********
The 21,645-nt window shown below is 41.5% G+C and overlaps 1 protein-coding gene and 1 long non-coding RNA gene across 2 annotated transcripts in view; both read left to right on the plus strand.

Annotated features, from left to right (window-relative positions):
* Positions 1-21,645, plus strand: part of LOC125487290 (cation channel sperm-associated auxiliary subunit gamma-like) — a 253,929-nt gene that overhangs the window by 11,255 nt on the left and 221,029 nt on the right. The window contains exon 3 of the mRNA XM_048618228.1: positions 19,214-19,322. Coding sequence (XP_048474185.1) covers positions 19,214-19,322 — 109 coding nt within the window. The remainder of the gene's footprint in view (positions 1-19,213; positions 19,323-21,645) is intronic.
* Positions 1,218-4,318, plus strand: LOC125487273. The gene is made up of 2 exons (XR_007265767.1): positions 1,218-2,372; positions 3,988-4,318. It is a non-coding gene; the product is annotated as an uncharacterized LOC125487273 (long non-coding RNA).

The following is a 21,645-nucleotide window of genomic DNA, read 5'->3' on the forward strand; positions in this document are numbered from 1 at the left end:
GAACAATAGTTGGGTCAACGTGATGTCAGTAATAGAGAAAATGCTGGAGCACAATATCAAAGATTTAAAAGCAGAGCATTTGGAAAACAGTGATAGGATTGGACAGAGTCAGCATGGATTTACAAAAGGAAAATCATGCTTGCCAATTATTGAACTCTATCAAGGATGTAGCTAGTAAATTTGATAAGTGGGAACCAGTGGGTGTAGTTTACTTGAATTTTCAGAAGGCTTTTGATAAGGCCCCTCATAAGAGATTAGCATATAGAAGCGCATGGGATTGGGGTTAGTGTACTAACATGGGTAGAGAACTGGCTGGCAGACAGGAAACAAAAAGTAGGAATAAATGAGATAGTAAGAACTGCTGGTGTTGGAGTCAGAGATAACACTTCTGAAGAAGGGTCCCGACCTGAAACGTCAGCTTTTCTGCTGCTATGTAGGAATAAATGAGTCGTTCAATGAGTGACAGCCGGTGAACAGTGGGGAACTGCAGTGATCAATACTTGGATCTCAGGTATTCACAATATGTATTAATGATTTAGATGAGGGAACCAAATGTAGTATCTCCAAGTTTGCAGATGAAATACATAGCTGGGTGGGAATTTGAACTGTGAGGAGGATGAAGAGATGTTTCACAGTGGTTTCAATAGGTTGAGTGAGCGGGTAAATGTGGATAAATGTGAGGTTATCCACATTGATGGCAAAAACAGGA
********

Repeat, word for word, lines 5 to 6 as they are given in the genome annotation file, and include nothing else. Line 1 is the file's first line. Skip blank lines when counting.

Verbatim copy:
The following is a 21,645-nucleotide window of genomic DNA, read 5'->3' on the forward strand; positions in this document are numbered from 1 at the left end:
GAACAATAGTTGGGTCAACGTGATGTCAGTAATAGAGAAAATGCTGGAGCACAATATCAAAGATTTAAAAGCAGAGCATTTGGAAAACAGTGATAGGATTGGACAGAGTCAGCATGGATTTACAAAAGGAAAATCATGCTTGCCAATTATTGAACTCTATCAAGGATGTAGCTAGTAAATTTGATAAGTGGGAACCAGTGGGTGTAGTTTACTTGAATTTTCAGAAGGCTTTTGATAAGGCCCCTCATAAGAGATTAGCATATAGAAGCGCATGGGATTGGGGTTAGTGTACTAACATGGGTAGAGAACTGGCTGGCAGACAGGAAACAAAAAGTAGGAATAAATGAGATAGTAAGAACTGCTGGTGTTGGAGTCAGAGATAACACTTCTGAAGAAGGGTCCCGACCTGAAACGTCAGCTTTTCTGCTGCTATGTAGGAATAAATGAGTCGTTCAATGAGTGACAGCCGGTGAACAGTGGGGAACTGCAGTGATCAATACTTGGATCTCAGGTATTCACAATATGTATTAATGATTTAGATGAGGGAACCAAATGTAGTATCTCCAAGTTTGCAGATGAAATACATAGCTGGGTGGGAATTTGAACTGTGAGGAGGATGAAGAGATGTTTCACAGTGGTTTCAATAGGTTGAGTGAGCGGGTAAATGTGGATAAATGTGAGGTTATCCACATTGATGGCAAAAACAGGA